IRS gives money-saving tax tips for those filing taxes
Published 6:00 pm Tuesday, February 10, 2009
Times are tough and the Internal Revenue Service knows people need to save money.
Now that most filers have their W-2s and are ready to file, here are some quick tips that may help:
1. Do your own taxes free. Use IRS Free File at www.irs.gov to do your own tax return and e-file it online at no cost. Filers with income of $56,000 or less can use tax software free. Those with higher incomes can use the new fillable forms at no cost.
2. Get free tax preparation and e-filing. Go to a community help site staffed by trained volunteers. Sites will help those with income under $42,000 or who file a simple return. Some specialize in helping seniors. Call 2-1-1 to find a site in Alabama.
3. (NEW) Get tax credit for home purchase. Take a tax credit of up to $7,500 if you bought a home after April 8, 2008, and had not owned one for at least 3 years the purchase date. (Note: credit is paid back starting 2 years later over 15 years.)
4. (NEW) Qualify for more of last year’s stimulus payment? Claim the Recovery Rebate Credit (up to $600 for individuals, $1200 for couples) if you didn’t get a stimulus payment last year or didn’t get the full amount but you qualify based on 2008 income. Also, if you had a child or ceased being a dependent in 2008, you may qualify for this credit. NOTE: Watch out — early returns show lots of errors on this one! You’ll need to enter the correct amount of your 2008 stimulus payment to calculate this credit.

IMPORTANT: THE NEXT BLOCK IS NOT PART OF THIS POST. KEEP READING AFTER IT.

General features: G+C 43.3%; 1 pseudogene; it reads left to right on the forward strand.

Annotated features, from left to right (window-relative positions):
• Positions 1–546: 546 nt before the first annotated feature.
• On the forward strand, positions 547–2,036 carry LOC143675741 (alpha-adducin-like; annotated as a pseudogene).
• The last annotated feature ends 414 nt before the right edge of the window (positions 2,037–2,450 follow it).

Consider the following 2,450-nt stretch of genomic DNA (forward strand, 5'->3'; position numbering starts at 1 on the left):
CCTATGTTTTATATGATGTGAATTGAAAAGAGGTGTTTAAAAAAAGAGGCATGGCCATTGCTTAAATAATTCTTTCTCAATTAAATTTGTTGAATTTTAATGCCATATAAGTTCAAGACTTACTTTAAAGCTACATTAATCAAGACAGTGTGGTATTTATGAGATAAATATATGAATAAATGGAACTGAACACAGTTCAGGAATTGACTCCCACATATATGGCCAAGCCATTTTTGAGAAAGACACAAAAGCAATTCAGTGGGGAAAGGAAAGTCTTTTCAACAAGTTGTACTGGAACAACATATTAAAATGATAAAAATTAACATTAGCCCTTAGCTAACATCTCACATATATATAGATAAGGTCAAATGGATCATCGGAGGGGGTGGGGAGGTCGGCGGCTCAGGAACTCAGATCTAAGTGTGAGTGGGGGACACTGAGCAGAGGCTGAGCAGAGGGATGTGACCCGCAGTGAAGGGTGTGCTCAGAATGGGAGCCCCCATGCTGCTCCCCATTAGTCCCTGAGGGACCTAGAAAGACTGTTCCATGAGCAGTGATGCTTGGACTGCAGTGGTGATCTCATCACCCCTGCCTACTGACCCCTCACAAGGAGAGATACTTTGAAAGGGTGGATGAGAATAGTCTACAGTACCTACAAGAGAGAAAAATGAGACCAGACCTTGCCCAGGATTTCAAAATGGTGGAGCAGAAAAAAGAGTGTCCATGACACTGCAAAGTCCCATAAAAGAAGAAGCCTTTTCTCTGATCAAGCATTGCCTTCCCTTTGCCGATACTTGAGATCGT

5. Income down in 2008? See if you qualify for Earned Income Tax Credit. A married couple filing jointly with income under $42,000 and 2 or more children could qualify for up to $4,824.
6. (NEW) Deduct your real estate taxes. Own a home but can’t itemize deductions? Add your real estate taxes to your standard deduction — up to an extra $500 for individuals, $1000 for married couples filing jointly.
7. Get your money faster. With e-file and direct deposit, your tax refund can be in your bank account in 10 days or less.
8. Get free help and forms. Don’t be confused by internet sites that end in .com, .net, .org or other designations instead of .gov that may charge for tax services the IRS provides at no cost. The address of the official IRS Web site is www.irs.gov.
9. Watch out for scams in your Inbox. Don’t add ID theft to your financial woes! IRS never sends e-mails about your taxes. No matter how real or official it may look, don’t respond and don’t click on any links or open any attachments. See IRS.gov for details.
10. Get free help with tax problems. There may be no need to hire someone to resolve an IRS problem. If going through the normal IRS channels has not worked, contact the Taxpayer Advocate Service toll-free at 1-877-777-4778.